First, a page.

U.S. Secretary of State Condoleezza Rice says her pending meeting with Israeli and Palestinian leaders could produce a break-out in a dialogue  between the parties that has stalled over local issues.  Rice is in Kuwait for talks with Gulf region foreign ministers on Iraq and the Middle East conflict.  VOA's David Gollust reports from Kuwait.

The agreement for the three-way meeting is the only tangible achievement, thus far, of a Rice mission to the Middle East otherwise aimed at rallying moderate Arab support behind Iraq's struggling government.

The Secretary capped talks with Israeli Prime Minister Ehud Olmert and Palestinian Authority chief Mahmoud Abbas earlier this week with an announcement that she would convene with them in three or four weeks time for an informal discussion of what a two-state solution to the conflict would entail.

It will be the first top-level discussion of the so-called "final status" issues of the peace process since 2000, when former President Bill Clinton tried to mediate a comprehensive peace accord at Camp David in the closing months of his term in office.

In a talk with reporters traveling with her in Kuwait, Rice said she hopes the meeting will add momentum to struggling Israeli-Palestinian contacts on local issues and, as she put it, "break the ice" for a discussion of  the more profound questions they face:

"The advantage here is that rather than talking about what we are going to do this month in terms of this checkpoint or that transfer of funds, they are going to be encouraged to talk more broadly about how they get to the future and establish the Palestinian state," Rice says.  "And I think that for quite some time, there has been a concern that if you only talked  about  the obligations under the first phase of the 'roadmap,' as if the roadmap precluded talking about other things, that we would never make progress.  And so I think that this is a chance to break through that."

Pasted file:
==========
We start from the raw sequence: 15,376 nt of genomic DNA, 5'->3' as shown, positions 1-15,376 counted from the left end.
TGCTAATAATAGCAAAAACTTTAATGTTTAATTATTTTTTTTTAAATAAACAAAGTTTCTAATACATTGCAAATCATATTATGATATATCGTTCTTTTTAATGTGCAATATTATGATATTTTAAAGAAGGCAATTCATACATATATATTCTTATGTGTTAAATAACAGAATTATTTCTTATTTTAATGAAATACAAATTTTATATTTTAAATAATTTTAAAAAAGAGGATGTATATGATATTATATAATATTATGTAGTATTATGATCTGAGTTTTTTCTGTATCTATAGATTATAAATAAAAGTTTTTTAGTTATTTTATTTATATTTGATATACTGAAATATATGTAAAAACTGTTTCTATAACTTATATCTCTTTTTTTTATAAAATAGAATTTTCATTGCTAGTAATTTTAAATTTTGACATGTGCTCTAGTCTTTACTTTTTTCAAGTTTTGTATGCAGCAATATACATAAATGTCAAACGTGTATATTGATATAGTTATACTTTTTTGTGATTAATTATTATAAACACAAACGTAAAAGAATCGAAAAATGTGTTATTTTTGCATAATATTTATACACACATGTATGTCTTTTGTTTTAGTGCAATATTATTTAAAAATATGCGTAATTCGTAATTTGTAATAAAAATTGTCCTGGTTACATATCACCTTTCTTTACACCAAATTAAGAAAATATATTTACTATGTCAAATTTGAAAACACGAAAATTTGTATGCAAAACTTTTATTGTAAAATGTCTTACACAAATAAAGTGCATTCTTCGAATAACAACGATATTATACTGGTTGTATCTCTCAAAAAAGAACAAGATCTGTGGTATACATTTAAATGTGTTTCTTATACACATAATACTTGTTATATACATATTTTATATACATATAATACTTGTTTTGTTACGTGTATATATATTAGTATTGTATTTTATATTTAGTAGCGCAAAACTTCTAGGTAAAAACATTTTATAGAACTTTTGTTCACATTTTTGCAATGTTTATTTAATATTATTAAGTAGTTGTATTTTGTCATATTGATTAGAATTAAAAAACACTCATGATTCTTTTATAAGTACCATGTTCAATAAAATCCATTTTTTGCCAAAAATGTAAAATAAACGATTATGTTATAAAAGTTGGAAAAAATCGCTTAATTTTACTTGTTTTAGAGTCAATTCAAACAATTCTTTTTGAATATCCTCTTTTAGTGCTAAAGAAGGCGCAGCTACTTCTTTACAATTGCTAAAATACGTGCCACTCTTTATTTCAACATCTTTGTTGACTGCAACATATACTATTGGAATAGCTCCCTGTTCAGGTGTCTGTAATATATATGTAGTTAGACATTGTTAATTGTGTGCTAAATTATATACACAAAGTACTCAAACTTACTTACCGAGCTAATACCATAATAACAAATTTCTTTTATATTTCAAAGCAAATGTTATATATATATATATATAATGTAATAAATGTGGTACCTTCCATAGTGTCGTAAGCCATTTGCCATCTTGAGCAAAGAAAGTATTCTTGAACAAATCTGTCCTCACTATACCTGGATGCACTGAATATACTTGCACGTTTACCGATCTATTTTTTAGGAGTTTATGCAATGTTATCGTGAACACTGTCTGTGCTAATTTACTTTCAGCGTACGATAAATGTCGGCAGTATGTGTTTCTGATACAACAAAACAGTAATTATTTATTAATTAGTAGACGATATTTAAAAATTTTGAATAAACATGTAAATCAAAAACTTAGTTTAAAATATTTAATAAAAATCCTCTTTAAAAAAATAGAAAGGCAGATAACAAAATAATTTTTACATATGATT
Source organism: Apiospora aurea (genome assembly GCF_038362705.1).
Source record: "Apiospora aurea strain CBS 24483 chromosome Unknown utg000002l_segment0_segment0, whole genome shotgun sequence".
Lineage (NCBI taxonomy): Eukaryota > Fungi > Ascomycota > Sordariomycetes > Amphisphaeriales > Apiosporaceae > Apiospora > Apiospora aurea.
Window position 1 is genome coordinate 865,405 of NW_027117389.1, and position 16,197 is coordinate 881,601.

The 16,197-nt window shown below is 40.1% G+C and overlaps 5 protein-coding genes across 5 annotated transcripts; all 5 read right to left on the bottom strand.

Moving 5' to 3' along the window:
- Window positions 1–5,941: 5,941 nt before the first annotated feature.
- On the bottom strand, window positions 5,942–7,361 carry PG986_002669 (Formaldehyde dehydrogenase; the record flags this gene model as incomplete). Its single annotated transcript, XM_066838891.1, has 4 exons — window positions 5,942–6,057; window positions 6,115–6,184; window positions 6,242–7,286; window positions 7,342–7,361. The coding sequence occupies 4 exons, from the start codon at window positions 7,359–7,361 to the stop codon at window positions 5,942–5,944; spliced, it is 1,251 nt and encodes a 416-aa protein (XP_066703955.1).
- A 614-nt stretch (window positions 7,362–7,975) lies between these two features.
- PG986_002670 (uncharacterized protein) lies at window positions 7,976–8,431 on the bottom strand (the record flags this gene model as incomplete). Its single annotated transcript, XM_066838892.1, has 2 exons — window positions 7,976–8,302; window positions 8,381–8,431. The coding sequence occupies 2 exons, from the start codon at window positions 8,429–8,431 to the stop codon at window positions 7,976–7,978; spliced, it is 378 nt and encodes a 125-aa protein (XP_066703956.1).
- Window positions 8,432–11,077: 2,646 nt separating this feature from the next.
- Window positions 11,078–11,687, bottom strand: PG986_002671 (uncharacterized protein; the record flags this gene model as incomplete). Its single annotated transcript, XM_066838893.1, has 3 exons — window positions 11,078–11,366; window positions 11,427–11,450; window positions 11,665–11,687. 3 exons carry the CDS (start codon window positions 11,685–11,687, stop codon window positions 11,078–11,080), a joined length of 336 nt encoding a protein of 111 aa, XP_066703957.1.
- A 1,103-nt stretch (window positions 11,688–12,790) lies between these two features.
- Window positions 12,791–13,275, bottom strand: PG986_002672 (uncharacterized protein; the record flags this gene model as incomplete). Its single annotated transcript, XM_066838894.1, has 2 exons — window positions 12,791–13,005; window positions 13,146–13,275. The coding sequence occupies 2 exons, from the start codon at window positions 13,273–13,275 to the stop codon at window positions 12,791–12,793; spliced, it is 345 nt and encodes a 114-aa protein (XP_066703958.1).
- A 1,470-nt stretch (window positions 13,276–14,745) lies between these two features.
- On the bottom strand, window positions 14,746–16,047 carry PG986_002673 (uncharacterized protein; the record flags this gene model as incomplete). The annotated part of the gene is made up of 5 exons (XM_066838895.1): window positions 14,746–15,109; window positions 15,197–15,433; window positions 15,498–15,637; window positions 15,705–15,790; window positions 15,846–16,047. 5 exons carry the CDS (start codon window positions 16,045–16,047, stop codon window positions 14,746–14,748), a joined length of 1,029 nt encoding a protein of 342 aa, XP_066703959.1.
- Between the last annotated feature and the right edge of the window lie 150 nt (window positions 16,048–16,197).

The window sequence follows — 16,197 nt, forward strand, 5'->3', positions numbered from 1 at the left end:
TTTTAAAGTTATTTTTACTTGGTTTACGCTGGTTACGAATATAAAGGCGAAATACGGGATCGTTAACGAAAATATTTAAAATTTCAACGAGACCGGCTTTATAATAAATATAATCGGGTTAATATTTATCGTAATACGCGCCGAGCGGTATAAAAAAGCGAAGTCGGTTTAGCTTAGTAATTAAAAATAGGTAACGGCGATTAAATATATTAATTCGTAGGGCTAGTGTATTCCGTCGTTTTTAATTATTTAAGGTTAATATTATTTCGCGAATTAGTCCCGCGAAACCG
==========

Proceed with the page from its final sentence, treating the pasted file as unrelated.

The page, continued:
Rice has indicated that the three-way talks might be the first of a series of meetings intended to provide the Palestinians, in particular, with a so-called "political horizon," a better idea of what their future could hold if they remain committed to peaceful dialogue.

Arab allies of the United States have been pushing the Bush administration to work harder for an Israeli-Palestinian settlement, arguing that the lingering dispute undermines efforts at progress on other Middle East problems, including Iraq.

At a joint press appearance with Rice in Riyadh, Saudi Arabian Foreign Minister Prince Saud al-Faisal stressed support for the initiative. 

"I would like to express our welcome to assertions of Secretary Rice on renewing the commitment of the U.S. administration to make progress in the peace process," al-Faisal says. "Establishing the Palestinian state and intensification of U.S. efforts to solve the Palestinian-Israeli conflict.  We also are looking forward  to ending the blockade and closure imposed on the Palestinian territories, stopping incursions, and collective punishment of the Palestinian people that increase its human suffering."

Rice has said the dialogue would not replace the international Roadmap to a peace accord.  But she has suggested it might help shorten the implementation  time of the plan, intended on its release in 2003 as a three-year program of corresponding confidence building steps by both sides.  

The secretary, in her talks with reporters, joined Palestinian Authority chief Abbas in dismissing an idea floated by Israel for declaring provisional statehood for Palestinians on territory they now control.  Rice said it might be more difficult to negotiate an interim state than an "end-game" statehood accord.